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Topic Review (Newest First)
09-16-2005 08:02 PM
302 Z28 I agree with the others, it is going to be cheaper and safer to buy one designed for the task.

Vince
09-16-2005 01:01 PM
Rob Keller GROUCH

have you ever seen a coffin truck or a septic tank truck with the "I" beam in the center of the truck with the I beam extending out past the rear of the truck

I think the 2nd link with a Reese hitch insert and a couple of feet would be a handy easily made tool.


SR66
09-16-2005 12:14 PM
BooWFO
Quote:
Originally Posted by schnitz
Are you looking to make something like this ? Myself, I'd just spend the $59.99 and buy the ready-made model. Or you could try this model for $40.00 more. But, that's just me...

In a while, Chet.
Actually that's kinda what I had in mind but set it up to go into a receiver hitch. I know I know the hitch "isn't" rated for that much but.....
09-15-2005 08:58 PM
grouch
Quote:
Originally Posted by web01_99
Unless you already have the steel and parts to make the hoist, its gonna be cheaper to buy it already made than to build it yourself. I used to have my dads mentality of making everything myself and have realized that sometimes its cheaper in the long run to buy some things you need than to make it yourself when you factor all of your costs and time together to make something.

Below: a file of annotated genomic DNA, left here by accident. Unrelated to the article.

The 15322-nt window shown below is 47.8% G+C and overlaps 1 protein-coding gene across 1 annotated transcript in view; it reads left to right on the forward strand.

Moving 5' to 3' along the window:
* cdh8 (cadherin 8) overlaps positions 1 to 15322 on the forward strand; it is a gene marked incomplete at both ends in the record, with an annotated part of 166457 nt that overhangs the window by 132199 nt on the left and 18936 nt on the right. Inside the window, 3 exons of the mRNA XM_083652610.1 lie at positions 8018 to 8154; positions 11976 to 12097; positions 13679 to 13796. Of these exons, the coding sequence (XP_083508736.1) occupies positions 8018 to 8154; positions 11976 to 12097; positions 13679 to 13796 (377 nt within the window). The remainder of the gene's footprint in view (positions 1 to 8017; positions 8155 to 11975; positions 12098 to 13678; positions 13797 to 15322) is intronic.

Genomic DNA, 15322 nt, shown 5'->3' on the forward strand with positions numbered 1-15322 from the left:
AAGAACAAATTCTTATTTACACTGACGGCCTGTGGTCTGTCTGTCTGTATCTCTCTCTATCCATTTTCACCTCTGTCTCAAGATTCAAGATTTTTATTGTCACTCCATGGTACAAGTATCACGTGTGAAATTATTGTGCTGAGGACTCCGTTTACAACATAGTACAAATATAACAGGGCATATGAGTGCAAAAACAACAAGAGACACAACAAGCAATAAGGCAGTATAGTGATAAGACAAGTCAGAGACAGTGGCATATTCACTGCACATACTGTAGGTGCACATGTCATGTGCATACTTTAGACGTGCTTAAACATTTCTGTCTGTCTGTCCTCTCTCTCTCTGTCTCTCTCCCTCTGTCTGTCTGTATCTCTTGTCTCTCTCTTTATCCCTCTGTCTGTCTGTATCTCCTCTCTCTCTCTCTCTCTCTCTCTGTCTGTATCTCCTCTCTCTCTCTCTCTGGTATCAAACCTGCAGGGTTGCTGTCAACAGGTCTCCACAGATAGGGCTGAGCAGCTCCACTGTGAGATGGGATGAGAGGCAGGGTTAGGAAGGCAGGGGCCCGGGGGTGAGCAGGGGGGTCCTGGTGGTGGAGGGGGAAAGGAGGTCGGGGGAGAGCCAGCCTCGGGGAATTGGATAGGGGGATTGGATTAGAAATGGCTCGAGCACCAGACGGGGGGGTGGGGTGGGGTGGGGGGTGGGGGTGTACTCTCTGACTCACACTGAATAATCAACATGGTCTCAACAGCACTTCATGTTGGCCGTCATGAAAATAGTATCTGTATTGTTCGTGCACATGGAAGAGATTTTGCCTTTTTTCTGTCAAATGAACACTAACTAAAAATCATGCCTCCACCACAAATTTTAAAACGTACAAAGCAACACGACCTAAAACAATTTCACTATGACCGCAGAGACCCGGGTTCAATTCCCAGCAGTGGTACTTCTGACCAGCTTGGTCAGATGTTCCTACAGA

Yes, I do have the parts and agree that there are a lot of times when it makes more sense to buy than build from scratch. Sometimes, though, just like life itself, it's the journey rather than the destination that counts.

In this case it looks like the best route for me is to adapt an existing hoist to the job. Combining some ideas in this thread should do it. Oldred has me thinking of setting up a trolley hoist for my garage loft entrance.
09-15-2005 08:52 PM
grouch
Quote:
Originally Posted by schnitz
Are you looking to make something like this ? Myself, I'd just spend the $59.99 and buy the ready-made model. Or you could try this model for $40.00 more. But, that's just me...

In a while, Chet.
Thanks for the links. That is very similar to what I had in mind. It just needs to be taller and independent of a truck. I could take something like that and build a rough ground base for it and add to the height. The boom reach and capacity are plenty.
09-15-2005 08:26 PM
web01_99
hoist

Unless you already have the steel and parts to make the hoist, its gonna be cheaper to buy it already made than to build it yourself. I used to have my dads mentality of making everything myself and have realized that sometimes its cheaper in the long run to buy some things you need than to make it yourself when you factor all of your costs and time together to make something.
09-15-2005 07:54 PM
schnitz
Quote:
Originally Posted by grouch
Need skinned knuckle engineering advice on building an engine hoist from 2 inch (nom.) schedule 40 steel pipe. I'm thinking of making an X base with a center post capped by a pivoting, fixed-angle hoist arm. Either a come-along or winch and cable could be used to lift the engine. The pivot would allow it to swing to deposit the engine on a truck bed or trailer. This arrangement would be useful where there is no concrete floor for a wheeled hoist.

Any thoughts, criticisms, strength numbers on the pipe, etc., are welcome.